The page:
International Standards and Conformity Assessment for all electrical, electronic and related technologies

IEC General Meeting 2012

 

What makes the difference

Ronnie Amit and Frans Vreeswijk address Council

The Oslo Council meeting saw the formal handover between former IEC General Secretary and CEO Ronnie Amit and his successor Frans Vreeswijk. The traditional Activity Report that Amit initiated at the 1999 Kyoto GM (General Meeting) took a slightly different form this year. First, Amit focused on the unique advantages of the IEC, followed by Vreeswijk who provided an update on IEC Masterplan implementation.

Stability on all fronts

Amit praised the financial stability of the IEC in recent years, which has allowed the Commission to perform well in difficult economic conditions. He presented some key figures, stressing the fact that the IEC Family, with a total of 163 countries (82 Members and 81 Affiliates) has been stable for several years, providing a truly global reach.

Managing the entire standards development process

Very few organizations outside the IEC can claim that they manage the entire standards development process. In the IEC, IEC CO (Central Office) and SMB (Standardization Management Board) provide the complete standardization process from inception to publication.

 

The SMB is focusing on several key fields for standards development. Among them are Smart Grids, EVs (electric vehicles), renewable energies, energy storage, thermal solar energy and HVDC (high voltage direct current). A systems approach and closer collaboration between TCs (Technical Committees) on specific issues are being established.

 

One of the great strengths of the IEC is that most of its technical experts  and secretaries of Technical Committees come from industry, they are not employed by the NCs (National Committees). For their standardization work, they all benefit from a 100% electronic environment, set up by the Commission, allowing for document sharing, commenting and much more.

Identifying market trends

The IEC doesn’t only deliver what industry knows it needs today; it also tries to anticipate what will be required tomorrow.

 

The MSB (Market Strategy Board) comprises a group of CTO-level members from industries worldwide that greatly benefit from the work of the IEC. The Board keeps a close watch on technologies and trends that require our attention and sets strategies so that the IEC can respond to them in a timely manner.

 

In this context the MSB organizes market-watch events that provide the IEC with the opportunity to consult directly with market leaders to determine their needs and support new technologies and markets in a timely manner. This helps avoid duplication of work and encourages those developing relevant technologies to work through the IEC platform from the start.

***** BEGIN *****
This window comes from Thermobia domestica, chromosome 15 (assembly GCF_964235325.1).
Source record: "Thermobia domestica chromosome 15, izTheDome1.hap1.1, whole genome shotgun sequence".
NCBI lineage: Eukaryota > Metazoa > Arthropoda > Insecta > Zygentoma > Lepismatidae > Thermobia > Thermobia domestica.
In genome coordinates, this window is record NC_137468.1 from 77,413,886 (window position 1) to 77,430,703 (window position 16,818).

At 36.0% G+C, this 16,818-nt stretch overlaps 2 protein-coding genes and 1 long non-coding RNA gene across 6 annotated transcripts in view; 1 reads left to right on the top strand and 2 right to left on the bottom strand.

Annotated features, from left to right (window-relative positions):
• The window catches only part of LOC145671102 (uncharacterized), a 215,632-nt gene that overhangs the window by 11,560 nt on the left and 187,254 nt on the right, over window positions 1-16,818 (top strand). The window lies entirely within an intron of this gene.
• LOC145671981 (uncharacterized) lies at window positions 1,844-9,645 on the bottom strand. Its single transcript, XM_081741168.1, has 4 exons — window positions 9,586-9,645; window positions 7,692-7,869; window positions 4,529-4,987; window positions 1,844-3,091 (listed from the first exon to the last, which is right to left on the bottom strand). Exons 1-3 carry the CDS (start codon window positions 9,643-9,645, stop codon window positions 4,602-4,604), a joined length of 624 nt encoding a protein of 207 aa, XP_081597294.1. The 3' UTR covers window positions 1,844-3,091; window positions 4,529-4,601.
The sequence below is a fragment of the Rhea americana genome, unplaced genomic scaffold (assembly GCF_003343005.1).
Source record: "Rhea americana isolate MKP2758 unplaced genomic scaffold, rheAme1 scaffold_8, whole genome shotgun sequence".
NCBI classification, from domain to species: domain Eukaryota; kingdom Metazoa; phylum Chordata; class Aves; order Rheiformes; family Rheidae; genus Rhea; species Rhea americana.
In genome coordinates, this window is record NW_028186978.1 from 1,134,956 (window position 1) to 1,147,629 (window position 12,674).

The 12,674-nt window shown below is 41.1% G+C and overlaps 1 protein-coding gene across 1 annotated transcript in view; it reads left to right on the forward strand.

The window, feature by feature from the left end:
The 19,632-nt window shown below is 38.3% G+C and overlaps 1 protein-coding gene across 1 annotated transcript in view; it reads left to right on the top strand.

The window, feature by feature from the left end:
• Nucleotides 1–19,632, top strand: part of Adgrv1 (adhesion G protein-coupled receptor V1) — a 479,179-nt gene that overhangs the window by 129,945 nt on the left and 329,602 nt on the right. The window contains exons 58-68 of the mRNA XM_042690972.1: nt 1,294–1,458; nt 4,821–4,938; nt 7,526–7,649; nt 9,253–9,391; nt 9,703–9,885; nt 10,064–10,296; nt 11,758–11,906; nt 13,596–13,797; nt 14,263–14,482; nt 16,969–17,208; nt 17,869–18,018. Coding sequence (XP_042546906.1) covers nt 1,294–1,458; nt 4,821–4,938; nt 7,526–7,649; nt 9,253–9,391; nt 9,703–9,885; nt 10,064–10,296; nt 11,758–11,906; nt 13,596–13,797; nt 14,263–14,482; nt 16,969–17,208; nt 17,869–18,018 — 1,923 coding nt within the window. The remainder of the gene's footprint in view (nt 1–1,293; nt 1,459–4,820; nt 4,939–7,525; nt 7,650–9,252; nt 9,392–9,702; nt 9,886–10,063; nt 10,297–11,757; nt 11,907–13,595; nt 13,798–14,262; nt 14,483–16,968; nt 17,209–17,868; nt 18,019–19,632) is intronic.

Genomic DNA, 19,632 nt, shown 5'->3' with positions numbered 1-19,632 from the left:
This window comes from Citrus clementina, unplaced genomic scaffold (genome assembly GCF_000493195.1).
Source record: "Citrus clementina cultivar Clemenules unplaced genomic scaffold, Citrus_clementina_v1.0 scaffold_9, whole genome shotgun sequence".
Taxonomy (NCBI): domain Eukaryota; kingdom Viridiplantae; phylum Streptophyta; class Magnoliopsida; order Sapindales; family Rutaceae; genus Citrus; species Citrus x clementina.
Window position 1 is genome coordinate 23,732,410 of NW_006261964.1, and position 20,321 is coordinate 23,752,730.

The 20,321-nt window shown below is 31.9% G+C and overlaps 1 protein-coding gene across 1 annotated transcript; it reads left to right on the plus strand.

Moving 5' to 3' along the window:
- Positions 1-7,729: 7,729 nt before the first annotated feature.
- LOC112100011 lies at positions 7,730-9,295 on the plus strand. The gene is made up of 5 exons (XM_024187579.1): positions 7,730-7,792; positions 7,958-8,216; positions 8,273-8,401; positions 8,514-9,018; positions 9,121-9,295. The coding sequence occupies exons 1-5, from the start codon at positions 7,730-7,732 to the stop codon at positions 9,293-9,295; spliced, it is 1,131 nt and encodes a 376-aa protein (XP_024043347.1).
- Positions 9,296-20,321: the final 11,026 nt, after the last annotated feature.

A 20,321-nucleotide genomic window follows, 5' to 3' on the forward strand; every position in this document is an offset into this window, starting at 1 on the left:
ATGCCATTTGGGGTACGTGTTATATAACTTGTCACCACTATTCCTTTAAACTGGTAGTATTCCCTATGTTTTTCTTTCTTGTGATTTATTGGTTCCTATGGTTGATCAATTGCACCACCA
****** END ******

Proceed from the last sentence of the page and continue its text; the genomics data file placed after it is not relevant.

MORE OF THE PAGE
IEC White Papers

Each year, one or two major technologies are subject to an in-depth analysis by experts in cooperation with eminent international research establishments. They are published in the form of White Papers.

 

So far the MSB has published three White Papers, which have received a high level of attention by regulators, industries and governments. The first paper on Electrical Energy Efficiency was issued 2 years ago. In spring 2012, the MSB oversaw the publication of the White Paper on Electrical Energy Storage, which led to the creation of a new Technical Committee, IEC TC 120.

In October followed a White Paper on the Integration of large capacity Renewables through the use of large-scale Electrical Energy Storage Systems. A fourth White Paper on Microgrids for Disaster Recovery is currently being prepared and publication is planned for the 1st quarter of 2013.

Regional Centres

The IEC also tries to improve workflows by being located increasingly close to our markets. The IEC Regional Centres manage standards development in the same time zone and are able to give answers, often in the local language, taking into account the local culture. They are an integral part of the IEC CO (Central Office). Much of the training is managed regionally and they participate in many awareness building events and activities that benefit the IEC brand and recognition.

 

The MSB secretariat is managed from Boston, USA. The two Centres in Boston and Singapore are providing services to the secretaries of an increasing number of Technical Committees. Today 52% of Technical Committees are managed from outside the Geneva Office. Our Regional Centre in São Paulo, Brazil, helps us stay in touch with important organizations and industries in the Americas.

 

Two of the CA (Conformity Assessment) Systems – IECEx and IECQ – are managed from Sydney, Australia.

Conformity Assessment

The three IEC CA Systems – the third one is IECEE – are the largest and best known multilateral agreements based on one-time testing of products globally. More than 2 500 testing laboratories participate in them. Each of the members of a System automatically accepts the conformity certificates and reports of all the other System members. So there is no duplication, no waste of time or money. With them manufacturers can access markets faster and at less cost.

This activity has been endorsed by the WTO (World Trade Organization) TBT (Technical Barriers to Trade) Agreement for many years.

Best in class IT solutions

The IEC has developed IT solutions that have enabled extensive improvement in processes and operations. They respond to the needs of users, are simple, low-cost and provide common platforms for the IEC community. They are available to all NCs and partner organizations.